Incomes will no doubt continue to rise on average over the long term, but the pace of growth has certainly been lacklustre in recent times. Most economists see little hope of this materially improving anytime soon. Certainly, the structural shift to two-income families is a trick you can only pull off once — unless we plan to send the kids down the salt mine.
It is, of course, possible for interest rates to drop lower, but with the official cash rate at just 1.5%, there’s not a lot of room to move. Obviously, we can’t expect the approximate 16% decline in rates that we’ve seen since 1990.
House prices could well keep rising, but the rate of growth will likely be capped by affordability — and by most measures, we already have one of the most unaffordable housing markets in the world (a topic for another day, perhaps). Indeed, as has been widely reported, house prices have been on the wane lately.
Let’s not get distracted over the prospect for a housing market crash. Though that’s a possibility, what matters for this argument is simply that the pace of growth in house price, and associated credit, is unlikely to match that of yesteryear.
More broadly, without getting suckered into the folly of forecasting recessions, we should prudently expect one in the coming decade — if only because of the ‘law of averages’. It seems bold, to say the least, to assume that ‘the lucky country’ can avoid one forever. When that finally happens, we’ll be reminded of just how cyclical bank earnings tend to be.
Last but not least, the major banks are all looking to exit wealth management and other ‘verticals’, and a good thing too given what the Banking Royal Commission has uncovered. In fact, we can expect more stringent regulation going forward, which will no doubt limit bank profitability.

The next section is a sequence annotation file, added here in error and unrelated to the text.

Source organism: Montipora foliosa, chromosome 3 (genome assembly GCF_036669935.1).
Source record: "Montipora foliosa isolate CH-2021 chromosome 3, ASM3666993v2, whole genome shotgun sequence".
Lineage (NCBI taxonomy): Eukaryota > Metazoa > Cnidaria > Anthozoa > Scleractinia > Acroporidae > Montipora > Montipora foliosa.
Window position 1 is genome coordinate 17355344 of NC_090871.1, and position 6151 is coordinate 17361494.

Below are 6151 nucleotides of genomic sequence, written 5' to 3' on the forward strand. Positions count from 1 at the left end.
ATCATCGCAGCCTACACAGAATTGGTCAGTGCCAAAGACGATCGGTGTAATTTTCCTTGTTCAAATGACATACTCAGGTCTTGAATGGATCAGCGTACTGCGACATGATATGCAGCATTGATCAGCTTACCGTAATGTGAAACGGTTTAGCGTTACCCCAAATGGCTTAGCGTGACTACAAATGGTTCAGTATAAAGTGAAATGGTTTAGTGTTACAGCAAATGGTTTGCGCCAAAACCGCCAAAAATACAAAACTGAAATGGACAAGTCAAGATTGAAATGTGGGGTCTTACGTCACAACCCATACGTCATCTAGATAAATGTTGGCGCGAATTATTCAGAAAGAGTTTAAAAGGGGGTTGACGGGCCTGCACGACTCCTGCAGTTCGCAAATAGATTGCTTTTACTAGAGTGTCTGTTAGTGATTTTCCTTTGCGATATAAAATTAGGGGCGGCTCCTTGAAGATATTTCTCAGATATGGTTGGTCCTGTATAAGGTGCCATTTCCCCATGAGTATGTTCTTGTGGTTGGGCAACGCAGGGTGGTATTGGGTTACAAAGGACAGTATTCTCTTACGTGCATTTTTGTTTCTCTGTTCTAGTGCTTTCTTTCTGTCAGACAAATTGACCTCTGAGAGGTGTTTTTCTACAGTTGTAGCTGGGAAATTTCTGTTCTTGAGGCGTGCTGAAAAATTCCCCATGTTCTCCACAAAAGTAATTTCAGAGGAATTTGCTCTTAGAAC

Let me be clear, I’m optimistic about Australia’s long-term prosperity. I’m certainly not trying to predict doom & gloom. But when it comes to identifying value, profit growth is key — and it seems almost certain that the big banks will, at best, achieve only low single-digit type earnings growth for the foreseeable future.
And, if the worst should happen (say, a housing downturn or economic recession), profits will likely take a big backward step.
So there is significant asymmetry in the profit outlook for our major banks. That being said, for the first time in years, the market is starting to properly recognise this. Consider CBA’s price to book ratio, which (at the time of writing) is about the lowest it’s been in 14 years.
If we approach it from an income perspective, the value is also starting to become apparent. Sticking with CBA — which I consider to be the best of the bunch — we see that shares are presently offering a yield of 6.3%. When you factor in those lovely franking credits, you get a total income return of 9.1%. At this level, investors don’t really need much growth to do well.
Let me stress, though, I don’t think the banks are a bargain. A drop in book values or a reduction in dividends (yes, that can and does happen — just look at the GFC) could well undermine the attractiveness of the measures described above.
Nevertheless, I do think the banks are roughly around ‘fair value’. Long-term investors — especially those with an income focus — could do far worse than picking up some shares at current levels.
Needless to say, that doesn’t mean shares can’t or won’t fall lower still; the pendulum of value tends to overshoot on the upside and downside. And for those that would prefer a larger ‘margin of safety,’ it’s not unreasonable to demand a lower price.
Either way, for the first time in a long time, things are certainly starting to get interesting.
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This article contains general financial advice or information only (under AFSL: 501 223) and should not be relied upon. This information does not take into consideration your needs, goals or objectives. Therefore, you should consult a licensed financial adviser before acting on any of the information presented here. Past performance is no guarantee of future returns. Andrew Page and Strawman hold no positions in any stocks mentioned.